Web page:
Shades of Dark
by Linnea Sinclair
448pp (Paperback)
My Rating: 9/10
Amazon Rating: 4/5
LibraryThing Rating: 4.2/5
Goodreads Rating: 4.08/5

Shades of Dark is the sequel to Gabriel’s Ghost and the second book in Linnea Sinclair’s Dock 5 Universe series. While Shades of Dark picks up where the first book left off and focuses on the same main characters, the third book Hope’s Folly (to be released in February 2009) is about Philip Guthrie, a secondary character in the series so far. Shades of Dark should not be read before Gabriel’s Ghost and this review will contain spoilers for the former book (reviewed here).

This novel picks up about three months after the end of Gabriel’s Ghost. Sully and Chaz have left Marker after successfully destroying their first jukor lab and are back to life on the ship Boru Karn – and heading for a meeting with an informant who claims to know the location of another one of these labs. When she cannot sleep one night, Chaz happens to see her last name in a news headline. The article turns out to be about the arrest of her brother, Thaddeus Bergren, for his role in the events at Marker. Of course, Chaz is worried about what will happen to Thad but she is also concerned that his mind will be probed since he is one of the only people with knowledge about Sully’s telepathic powers. This disclosure of Sully’s Kyi-Ragkiril abilities, feared by the vast majority of humanity, would be detrimental to their cause since no one would want to help Sully. Furthermore, most of Sully’s crew do not know what he is and may react badly upon hearing the fact that he could easily destroy their minds if he so desired.

In addition to fear over Thad’s predicament and a possible impending mutiny, Chaz and Sully must also contend with the increasing strength of Sully’s powers, which he hides from Chaz for a time. The reason for the rapid change is unknown, but Sully finds the new things he can do simultaneously intriguing and disconcerting. In the end, he still views himself as a “hell-spawned soul stealer” and fears that keeping Chaz close to him is a mistake – and one that he does not have the personal strength to avoid.

By the end of Gabriel’s Ghost, I was so hooked that I had to go out and buy Shades of Dark so I could start it immediately. That night, I was halfway through this book and finished it about two days later (it would have been much sooner if I didn’t have to go to work). I found this one a little slower to get into in the beginning with a few info dumps about happenings from the previous book but overall better (and much darker) than the first book. Dark books are my favorites, and I really loved how Sully had to come to terms with who and what he was in this book.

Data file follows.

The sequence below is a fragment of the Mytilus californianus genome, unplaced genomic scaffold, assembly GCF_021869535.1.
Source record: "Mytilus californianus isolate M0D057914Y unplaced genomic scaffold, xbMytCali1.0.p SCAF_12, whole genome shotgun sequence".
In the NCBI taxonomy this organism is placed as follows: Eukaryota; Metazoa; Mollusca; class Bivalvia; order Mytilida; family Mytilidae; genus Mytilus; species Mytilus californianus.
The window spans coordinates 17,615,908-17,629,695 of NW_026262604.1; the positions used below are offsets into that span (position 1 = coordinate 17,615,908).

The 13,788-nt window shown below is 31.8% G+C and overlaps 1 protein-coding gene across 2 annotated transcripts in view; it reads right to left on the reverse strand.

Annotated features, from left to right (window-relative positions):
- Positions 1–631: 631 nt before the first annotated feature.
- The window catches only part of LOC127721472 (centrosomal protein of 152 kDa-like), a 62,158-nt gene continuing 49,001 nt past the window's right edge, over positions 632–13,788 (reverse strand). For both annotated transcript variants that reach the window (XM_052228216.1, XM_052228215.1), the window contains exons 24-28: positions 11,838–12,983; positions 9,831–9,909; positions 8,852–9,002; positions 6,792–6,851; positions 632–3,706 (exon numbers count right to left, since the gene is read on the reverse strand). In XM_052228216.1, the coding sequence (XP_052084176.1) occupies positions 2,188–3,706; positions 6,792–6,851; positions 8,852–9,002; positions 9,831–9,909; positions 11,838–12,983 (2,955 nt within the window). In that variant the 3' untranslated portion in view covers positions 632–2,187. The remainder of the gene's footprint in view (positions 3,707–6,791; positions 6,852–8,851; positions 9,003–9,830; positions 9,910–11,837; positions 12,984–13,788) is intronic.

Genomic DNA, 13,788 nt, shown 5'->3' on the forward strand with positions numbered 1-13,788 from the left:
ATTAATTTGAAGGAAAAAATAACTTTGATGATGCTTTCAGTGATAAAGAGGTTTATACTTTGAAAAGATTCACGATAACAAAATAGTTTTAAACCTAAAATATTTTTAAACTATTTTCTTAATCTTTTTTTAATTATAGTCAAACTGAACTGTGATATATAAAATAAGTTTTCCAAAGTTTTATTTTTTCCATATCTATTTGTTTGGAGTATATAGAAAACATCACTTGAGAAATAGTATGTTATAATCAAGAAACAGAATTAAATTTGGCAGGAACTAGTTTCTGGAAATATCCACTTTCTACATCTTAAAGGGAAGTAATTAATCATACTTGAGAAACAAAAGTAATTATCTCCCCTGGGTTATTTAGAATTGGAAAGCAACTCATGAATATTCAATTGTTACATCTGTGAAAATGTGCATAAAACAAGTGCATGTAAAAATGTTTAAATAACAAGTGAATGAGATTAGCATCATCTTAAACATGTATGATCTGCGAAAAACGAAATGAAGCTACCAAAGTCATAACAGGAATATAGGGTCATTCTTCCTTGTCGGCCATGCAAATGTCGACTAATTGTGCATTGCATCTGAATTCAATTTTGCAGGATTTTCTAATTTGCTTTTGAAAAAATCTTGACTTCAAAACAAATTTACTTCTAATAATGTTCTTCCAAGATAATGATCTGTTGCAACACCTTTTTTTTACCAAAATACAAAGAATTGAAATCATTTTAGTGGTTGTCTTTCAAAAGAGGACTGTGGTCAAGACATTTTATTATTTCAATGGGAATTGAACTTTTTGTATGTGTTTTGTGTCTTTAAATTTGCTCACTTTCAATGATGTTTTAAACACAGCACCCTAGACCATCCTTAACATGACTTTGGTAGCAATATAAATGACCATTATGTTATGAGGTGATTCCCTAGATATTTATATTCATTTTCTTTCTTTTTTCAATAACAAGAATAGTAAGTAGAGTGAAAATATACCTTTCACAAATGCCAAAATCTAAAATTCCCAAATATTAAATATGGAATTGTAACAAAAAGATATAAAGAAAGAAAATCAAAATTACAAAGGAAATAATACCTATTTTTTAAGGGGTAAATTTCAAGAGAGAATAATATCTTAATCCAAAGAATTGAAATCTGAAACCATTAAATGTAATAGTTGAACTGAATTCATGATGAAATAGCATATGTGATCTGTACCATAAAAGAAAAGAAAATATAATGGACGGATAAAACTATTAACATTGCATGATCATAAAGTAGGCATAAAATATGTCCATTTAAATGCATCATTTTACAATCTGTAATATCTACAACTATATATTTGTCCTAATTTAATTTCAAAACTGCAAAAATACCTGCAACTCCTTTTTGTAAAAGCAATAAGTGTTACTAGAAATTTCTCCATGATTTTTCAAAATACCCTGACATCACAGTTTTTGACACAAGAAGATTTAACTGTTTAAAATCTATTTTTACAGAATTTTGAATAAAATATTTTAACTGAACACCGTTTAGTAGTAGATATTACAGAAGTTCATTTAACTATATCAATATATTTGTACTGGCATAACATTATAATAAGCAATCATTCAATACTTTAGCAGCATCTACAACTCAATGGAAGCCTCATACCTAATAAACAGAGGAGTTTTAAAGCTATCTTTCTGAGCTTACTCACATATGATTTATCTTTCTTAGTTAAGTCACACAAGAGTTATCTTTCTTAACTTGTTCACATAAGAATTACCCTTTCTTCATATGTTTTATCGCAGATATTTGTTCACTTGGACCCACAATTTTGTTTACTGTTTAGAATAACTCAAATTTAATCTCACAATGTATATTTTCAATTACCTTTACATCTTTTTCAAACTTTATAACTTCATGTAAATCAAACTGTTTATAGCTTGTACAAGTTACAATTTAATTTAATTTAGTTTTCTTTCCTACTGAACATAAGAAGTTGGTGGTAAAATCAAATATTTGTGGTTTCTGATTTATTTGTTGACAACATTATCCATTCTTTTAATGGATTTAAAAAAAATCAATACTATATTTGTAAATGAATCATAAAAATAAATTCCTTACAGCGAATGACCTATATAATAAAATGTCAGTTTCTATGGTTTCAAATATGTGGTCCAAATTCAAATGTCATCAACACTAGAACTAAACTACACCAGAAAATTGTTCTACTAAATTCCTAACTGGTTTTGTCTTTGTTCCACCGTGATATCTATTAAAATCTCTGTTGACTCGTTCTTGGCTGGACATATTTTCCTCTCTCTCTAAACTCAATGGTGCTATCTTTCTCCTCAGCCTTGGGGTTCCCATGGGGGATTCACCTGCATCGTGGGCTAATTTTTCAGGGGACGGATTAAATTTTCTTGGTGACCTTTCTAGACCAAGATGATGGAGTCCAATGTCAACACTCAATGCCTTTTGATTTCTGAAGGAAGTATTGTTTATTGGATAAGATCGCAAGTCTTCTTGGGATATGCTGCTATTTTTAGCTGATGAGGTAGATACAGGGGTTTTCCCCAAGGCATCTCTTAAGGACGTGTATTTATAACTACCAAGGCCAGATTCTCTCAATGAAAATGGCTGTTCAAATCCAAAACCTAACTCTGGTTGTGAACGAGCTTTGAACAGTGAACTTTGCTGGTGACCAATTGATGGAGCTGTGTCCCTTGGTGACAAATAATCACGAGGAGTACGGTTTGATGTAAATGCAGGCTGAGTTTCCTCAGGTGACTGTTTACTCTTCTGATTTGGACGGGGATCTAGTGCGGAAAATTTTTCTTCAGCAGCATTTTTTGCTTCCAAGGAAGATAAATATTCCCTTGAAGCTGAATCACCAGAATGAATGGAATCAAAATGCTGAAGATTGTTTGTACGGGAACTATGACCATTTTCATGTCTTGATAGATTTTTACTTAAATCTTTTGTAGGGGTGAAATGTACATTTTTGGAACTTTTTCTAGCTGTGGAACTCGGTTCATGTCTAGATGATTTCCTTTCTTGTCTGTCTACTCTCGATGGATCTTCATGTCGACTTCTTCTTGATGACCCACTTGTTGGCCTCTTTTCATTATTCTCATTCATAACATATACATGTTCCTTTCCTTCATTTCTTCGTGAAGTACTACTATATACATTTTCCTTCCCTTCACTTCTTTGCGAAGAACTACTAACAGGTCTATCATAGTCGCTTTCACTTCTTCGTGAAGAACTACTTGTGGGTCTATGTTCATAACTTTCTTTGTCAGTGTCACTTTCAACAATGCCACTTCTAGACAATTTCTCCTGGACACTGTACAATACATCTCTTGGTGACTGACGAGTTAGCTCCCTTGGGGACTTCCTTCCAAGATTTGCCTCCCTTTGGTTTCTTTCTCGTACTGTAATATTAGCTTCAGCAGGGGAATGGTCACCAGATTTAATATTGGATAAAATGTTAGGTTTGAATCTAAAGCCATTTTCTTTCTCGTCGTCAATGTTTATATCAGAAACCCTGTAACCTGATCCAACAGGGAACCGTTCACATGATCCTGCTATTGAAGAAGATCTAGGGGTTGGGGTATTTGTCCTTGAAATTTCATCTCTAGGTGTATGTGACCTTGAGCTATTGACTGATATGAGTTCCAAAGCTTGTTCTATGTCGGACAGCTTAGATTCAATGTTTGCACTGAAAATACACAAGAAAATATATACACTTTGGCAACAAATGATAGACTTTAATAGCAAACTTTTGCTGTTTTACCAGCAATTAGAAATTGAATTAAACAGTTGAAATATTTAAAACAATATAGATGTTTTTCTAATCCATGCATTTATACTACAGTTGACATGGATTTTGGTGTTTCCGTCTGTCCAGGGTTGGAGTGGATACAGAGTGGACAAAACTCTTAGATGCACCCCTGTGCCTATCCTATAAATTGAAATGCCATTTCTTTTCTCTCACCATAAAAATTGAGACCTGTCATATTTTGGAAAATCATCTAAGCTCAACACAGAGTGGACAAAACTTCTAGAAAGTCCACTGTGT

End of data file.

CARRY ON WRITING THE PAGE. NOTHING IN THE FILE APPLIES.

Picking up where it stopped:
Gabriel’s Ghost was largely about the obstacles Kyi-Ragkirils had to overcome to be accepted and downplayed their evil since Sully was overall a decent man and Ren (who was not actually a Kyi-Ragkiril but was the race often judged to be one) was the kindest and gentlest being imaginable. Sully was often feared for his abilities by Chaz and later hated for them by Philip, who knew a lot about the worst of Kyi-Ragkirils but often did not know the entire truth. Yet as Sully used his powers for good (such as preventing both Ren and Philip from dying), it seemed as though the dangers of Kyi-Ragkirils had been overstated. It appeared to all come down to what type of person wields the power instead of the actual ability contributing to unethical acts. In Shades of Dark, this is refuted to an extent. Sully is conflicted between his beliefs and the need to exercise his powers more, which is further enforced by the encouragement of a mentor.

Chaz is still a very strong and likable heroine – analytical to the extreme and very practical. She is a strong woman who makes her own decisions, is very capable, and Sinclair does an excellent job of keeping true to her character in both books. Her own struggle with Sully’s difficulty at reconciling his two sides also makes for some excellent reading and she is a very sympathetic character.

There is one minor complaint I had with this book other than the aforementioned info-dumping contributing to a slow start – the number of times Chaz was referred to as “the pride of the Sixth fleet” or “the one-time pride of the Sixth fleet” or any variation of “the pride of the Sixth fleet.” The references to this were excessive. We get it – she was held in high regard and now she’s an escaped prisoner on the run from the law, oh how the mighty have fallen.

For those who have read and enjoyed Gabriel’s Ghost, Shades of Dark is a followup worth reading with a much darker tone and more complex questions. Unless one has an aversion to books that are not light and happy, this one is highly recommended to fans of its predecessor.


Read Chapter Two

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